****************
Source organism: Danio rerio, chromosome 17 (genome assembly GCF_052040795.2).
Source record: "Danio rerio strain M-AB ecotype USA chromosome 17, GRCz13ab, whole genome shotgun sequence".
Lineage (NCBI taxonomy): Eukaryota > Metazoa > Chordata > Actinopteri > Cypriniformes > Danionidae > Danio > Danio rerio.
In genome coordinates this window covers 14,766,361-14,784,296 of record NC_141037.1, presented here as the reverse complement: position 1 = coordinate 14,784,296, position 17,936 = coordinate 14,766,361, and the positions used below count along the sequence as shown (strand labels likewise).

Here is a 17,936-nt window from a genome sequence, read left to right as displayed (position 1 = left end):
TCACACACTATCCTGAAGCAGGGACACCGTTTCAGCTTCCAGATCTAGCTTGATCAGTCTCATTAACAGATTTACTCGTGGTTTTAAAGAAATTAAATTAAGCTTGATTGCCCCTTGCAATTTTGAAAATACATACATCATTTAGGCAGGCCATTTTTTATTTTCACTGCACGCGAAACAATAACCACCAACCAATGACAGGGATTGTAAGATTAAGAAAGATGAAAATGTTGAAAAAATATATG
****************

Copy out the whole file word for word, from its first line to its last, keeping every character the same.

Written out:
Source organism: Danio rerio, chromosome 17 (genome assembly GCF_052040795.2).
Source record: "Danio rerio strain M-AB ecotype USA chromosome 17, GRCz13ab, whole genome shotgun sequence".
Lineage (NCBI taxonomy): Eukaryota > Metazoa > Chordata > Actinopteri > Cypriniformes > Danionidae > Danio > Danio rerio.
In genome coordinates this window covers 14,766,361-14,784,296 of record NC_141037.1, presented here as the reverse complement: position 1 = coordinate 14,784,296, position 17,936 = coordinate 14,766,361, and the positions used below count along the sequence as shown (strand labels likewise).

Here is a 17,936-nt window from a genome sequence, read left to right as displayed (position 1 = left end):
TCACACACTATCCTGAAGCAGGGACACCGTTTCAGCTTCCAGATCTAGCTTGATCAGTCTCATTAACAGATTTACTCGTGGTTTTAAAGAAATTAAATTAAGCTTGATTGCCCCTTGCAATTTTGAAAATACATACATCATTTAGGCAGGCCATTTTTTATTTTCACTGCACGCGAAACAATAACCACCAACCAATGACAGGGATTGTAAGATTAAGAAAGATGAAAATGTTGAAAAAATATATG